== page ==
O doubt not, Mr. Sarpego: for know, Sir, I am but a poor serving creature, that lives upon expectation; Oh, Sir, my end must be husks.  Fear not my discharge of the prodigal.

 

                                                            Exit Crasy.

 

Sarpego.

Nil nisi carmina desunt.[256]

To entertain ye, while we attire ourselves.

We want but now some music, or a song,

But think you have it.  Sit: we’ll not be long.

 

                                                            Exit Sarpego.

 

Pyannet.

Seat you gallants.  Sit, sweet Sir Andrew, madam, and the rest, and we’ll imagine music, as Mr. Sarpego bids us.

                                                            Enter Linsy-Wolsey, and Crack with his lute.

How now!  By what misrule comes he to trouble us?

 

Linsy-Wolsey.

By your leave, gallants, I have brought you music.

 

Pyannet.

You, Sir, I know your purpose, and it is prevented: you come after the marriage to forbid the bans.  Ha ha ha…you are short, Mr. Wolsey, you are short.

 

Linsy-Wolsey.

Good Mrs. Sneakup you are wide.  I come to wish joy to the match, and to tell you I rejoice that I missed a bridegroom’s part.

 

Pyannet.

How’s that?

 

Linsy-Wolsey.

You see I wear no willow, and am merry.  All’s true you told me, boy?

 

Crack.

Yes by my detestation to Bridewell, Sir.

 

Linsy-Wolsey.

Sing, boy, that song; if I have any grief, it shall be all vented in a Hymeneal[257] song.

 

Ticket.

I have not known him in this humour.

 

Rufflit.

Sure ‘tis a merry madness for the loss of the widow.

 

Pyannet.

Since you come friendly, you are welcome, Mr. Wolsey.  Pray sit with us, and hear your Hymeneal song.

 

Crack. [sings]

Jo Hymen, Jo Hymen, Jo Hymen.

 

Pyannet.

This begins well.

 

Crack. [sings]

Was wont to be still the old song

                        At high nuptial feasts

                        Where the merry merry guests

With joy and good wishes did throng:

But to this new wedding new notes do I bring,

To rail at thee Hymen, while sadly I sing.

 

Fie o Hymen, fie o Hymen, fie o Hymen,

            What hands, and what hearts dost thou knit?

                        A widow that’s poor,

                        And a very very whore,

            To an heir that wants nothing but wit.

Yet thus far, O Hymen, thy answer is made,

When his means are spent, they may live by her trade.

 

Pyannet.

He sings Hymen and Hymen, but methinks the song is scandalous to the marriage.

 

Linsy-Wolsey.

Excuse me Lady, though I was cozen’d of the bride, I have no such malice; ‘tis a song that the boy could sing by chance, and made by a couple that were lately married in Crooked Lane.

 

Pyannet.

O, is it so, Sir?  I knew not what to make of it.

 

                                                            Flourish.  Enter Sarpego, the prologue.[258]

 

Ticket.

Let us attend I pray: the prologue enters.

 

Sarpego.

Right country Dame, and courtly Lady,

Look for sense as small may be;

But, if wit deceive your thinkings,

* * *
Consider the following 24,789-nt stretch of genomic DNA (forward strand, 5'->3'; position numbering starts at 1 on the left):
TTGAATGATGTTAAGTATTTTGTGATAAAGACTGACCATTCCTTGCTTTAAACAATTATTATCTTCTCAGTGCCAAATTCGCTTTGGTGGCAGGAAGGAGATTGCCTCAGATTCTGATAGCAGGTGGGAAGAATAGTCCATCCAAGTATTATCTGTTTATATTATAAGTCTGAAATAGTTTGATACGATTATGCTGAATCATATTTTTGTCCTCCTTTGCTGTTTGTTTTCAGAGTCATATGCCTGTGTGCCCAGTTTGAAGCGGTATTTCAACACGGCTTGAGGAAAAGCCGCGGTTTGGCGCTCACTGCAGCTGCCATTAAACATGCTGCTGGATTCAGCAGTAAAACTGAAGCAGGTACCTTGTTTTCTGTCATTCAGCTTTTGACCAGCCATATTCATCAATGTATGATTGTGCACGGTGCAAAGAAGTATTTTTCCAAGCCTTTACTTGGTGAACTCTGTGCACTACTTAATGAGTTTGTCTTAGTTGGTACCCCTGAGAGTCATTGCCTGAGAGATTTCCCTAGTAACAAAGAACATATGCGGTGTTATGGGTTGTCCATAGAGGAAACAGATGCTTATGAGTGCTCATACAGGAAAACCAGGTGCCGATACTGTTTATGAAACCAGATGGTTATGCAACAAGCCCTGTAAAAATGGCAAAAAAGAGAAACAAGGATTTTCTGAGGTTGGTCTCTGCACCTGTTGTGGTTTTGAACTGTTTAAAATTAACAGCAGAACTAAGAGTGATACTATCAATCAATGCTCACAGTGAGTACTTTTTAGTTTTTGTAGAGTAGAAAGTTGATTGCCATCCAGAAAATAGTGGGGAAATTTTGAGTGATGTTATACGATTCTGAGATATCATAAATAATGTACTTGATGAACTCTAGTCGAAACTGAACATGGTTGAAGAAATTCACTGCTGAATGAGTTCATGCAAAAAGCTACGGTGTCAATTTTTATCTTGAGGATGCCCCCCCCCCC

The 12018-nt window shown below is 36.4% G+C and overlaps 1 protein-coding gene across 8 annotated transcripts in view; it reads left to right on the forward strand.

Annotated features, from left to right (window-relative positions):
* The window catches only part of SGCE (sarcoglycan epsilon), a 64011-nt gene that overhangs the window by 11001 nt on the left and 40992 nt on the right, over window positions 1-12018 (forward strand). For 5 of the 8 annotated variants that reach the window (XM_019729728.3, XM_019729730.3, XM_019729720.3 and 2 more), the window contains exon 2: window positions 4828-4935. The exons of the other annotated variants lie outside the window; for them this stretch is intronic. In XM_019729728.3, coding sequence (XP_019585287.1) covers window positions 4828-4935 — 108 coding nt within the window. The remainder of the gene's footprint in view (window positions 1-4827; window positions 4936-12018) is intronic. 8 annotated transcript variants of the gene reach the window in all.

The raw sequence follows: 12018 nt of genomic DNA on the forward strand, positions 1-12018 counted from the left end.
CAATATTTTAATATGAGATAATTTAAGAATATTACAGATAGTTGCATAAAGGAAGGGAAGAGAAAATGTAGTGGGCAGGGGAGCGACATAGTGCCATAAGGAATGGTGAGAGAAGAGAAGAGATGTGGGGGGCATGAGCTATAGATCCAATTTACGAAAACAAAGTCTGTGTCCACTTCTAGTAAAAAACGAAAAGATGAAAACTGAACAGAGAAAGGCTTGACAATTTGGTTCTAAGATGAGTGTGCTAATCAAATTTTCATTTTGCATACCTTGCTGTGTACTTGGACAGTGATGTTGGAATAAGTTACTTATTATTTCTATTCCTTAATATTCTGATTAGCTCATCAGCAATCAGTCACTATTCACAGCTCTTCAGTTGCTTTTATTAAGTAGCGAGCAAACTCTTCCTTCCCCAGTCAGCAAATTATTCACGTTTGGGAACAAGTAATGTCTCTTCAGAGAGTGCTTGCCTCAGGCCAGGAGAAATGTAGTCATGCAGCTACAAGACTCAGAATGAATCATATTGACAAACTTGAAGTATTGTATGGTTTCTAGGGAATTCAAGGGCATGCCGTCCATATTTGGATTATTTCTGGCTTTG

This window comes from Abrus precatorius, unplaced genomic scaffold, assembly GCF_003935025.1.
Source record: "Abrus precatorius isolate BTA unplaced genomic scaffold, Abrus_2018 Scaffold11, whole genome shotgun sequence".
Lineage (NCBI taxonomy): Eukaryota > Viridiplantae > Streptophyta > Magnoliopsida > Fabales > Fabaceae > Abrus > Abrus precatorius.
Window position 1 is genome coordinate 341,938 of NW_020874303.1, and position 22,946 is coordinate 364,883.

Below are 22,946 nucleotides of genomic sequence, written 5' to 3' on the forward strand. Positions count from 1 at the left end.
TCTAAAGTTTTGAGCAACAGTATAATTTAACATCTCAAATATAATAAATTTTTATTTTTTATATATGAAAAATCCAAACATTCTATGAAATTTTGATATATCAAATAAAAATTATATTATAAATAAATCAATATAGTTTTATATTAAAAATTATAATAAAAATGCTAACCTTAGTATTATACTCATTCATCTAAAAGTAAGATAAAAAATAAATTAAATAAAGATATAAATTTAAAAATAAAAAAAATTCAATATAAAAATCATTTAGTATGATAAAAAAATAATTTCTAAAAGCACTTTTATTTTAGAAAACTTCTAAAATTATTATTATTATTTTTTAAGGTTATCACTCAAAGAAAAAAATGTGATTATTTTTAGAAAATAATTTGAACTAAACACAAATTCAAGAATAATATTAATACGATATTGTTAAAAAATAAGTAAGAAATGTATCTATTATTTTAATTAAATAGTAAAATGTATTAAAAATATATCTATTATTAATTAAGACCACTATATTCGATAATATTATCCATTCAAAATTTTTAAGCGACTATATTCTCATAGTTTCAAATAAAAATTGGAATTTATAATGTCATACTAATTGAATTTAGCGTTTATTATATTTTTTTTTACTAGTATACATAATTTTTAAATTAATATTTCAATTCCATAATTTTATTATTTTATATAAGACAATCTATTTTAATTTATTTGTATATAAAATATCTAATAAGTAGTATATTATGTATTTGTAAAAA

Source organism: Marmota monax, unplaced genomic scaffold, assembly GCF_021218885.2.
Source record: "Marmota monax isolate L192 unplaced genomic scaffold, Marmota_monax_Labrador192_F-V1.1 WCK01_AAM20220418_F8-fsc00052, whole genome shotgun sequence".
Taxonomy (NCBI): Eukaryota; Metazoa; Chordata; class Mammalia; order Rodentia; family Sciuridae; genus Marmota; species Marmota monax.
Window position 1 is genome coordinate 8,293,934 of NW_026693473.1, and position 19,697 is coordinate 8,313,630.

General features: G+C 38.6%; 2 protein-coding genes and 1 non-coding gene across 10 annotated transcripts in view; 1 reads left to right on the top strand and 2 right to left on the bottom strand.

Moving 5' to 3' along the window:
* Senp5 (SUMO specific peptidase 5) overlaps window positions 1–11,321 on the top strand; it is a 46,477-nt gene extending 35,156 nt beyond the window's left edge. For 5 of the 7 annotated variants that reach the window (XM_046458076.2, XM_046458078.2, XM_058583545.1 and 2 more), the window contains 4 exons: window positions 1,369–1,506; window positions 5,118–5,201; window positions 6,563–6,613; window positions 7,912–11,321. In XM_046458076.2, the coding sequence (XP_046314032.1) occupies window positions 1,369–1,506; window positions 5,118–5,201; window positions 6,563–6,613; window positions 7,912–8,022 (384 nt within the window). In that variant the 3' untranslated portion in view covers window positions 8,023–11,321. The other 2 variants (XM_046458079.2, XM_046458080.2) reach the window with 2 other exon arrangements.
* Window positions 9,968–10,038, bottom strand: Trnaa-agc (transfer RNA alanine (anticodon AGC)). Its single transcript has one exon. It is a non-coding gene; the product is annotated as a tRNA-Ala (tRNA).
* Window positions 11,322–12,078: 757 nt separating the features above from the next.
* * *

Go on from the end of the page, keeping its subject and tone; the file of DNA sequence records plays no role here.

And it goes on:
Know our Muse disdains base shrinkings.

Hold a while your verdicts bridle,

Judge not yet our project idle,

Till at length the close may show it,

If we act the part of poet.

 

Enter Tryman and Toby.  She loosely dress’d like a courtesan, a bowl of wine in her hand.  He in a fool’s cap and coat.

 

Sarpego.

Speak lechery and folly, luxury I would say;

I need not prompt them; they know what they should say.

 

Tryman.

Out you base rascal, you muddy slave; thou hast married me, and I will drink a health to thy cuckoldmaker.

 

                                                            She drinks it off.

 

Toby. [aside]

’Sfoot I am afraid she’ll play the whore better than I shall act the fool.

 

Tryman.

Thou under-hearted, dull-blooded pantaloon; thou whose utmost honour is to be made so good a thing as a cuckold; thou son of a copy-holder, and the pudding-pie woman’s daughter, dost thou think, dar’st thou but imagine, that I shall ever vouchsafe to love to do anything, but laugh at thee?  Hence you poultroon, thy voice sounds not so far[259] as thy breath stinks.

 

                                                            Kicks him.

 

Toby.

Nay but, nay but do you hear wife?  I do not very well like this; methinks you play too much in earnest.

 

Tryman.

In earnest?  Why goodman fool, you coxcomb, you ninnihammer, you clotpold country gentleman, thou dirty greediness.[260]

 

Pyannet.

Why, how now daughter?  Are you well?  Methinks you over-do it too much.

 

Tryman.

Thou dream’st my good husband, that thou hast married the rich widow, ha ha ha.

 

Sarpego.

Now enters prodigality.

 

Enter Crasy in his own habit, all hung with chains, jewels, bags of money etcetera.

 

Crasy.

When the truth is, dear brother, you have married the rank whore. Ha ha ha!

 

Toby.

Sir!…who, brother Crasy?

 

Josina.

Sweet husband!

 

Pyannet.

Dear son!

 

Ticket and Rufflit.

Precious friend!

 

Linsy-Wolsey.

Neighbour Crasy!

 

Sarpego.

Dij boni!  Domine Crasy![261]

 

Crasy.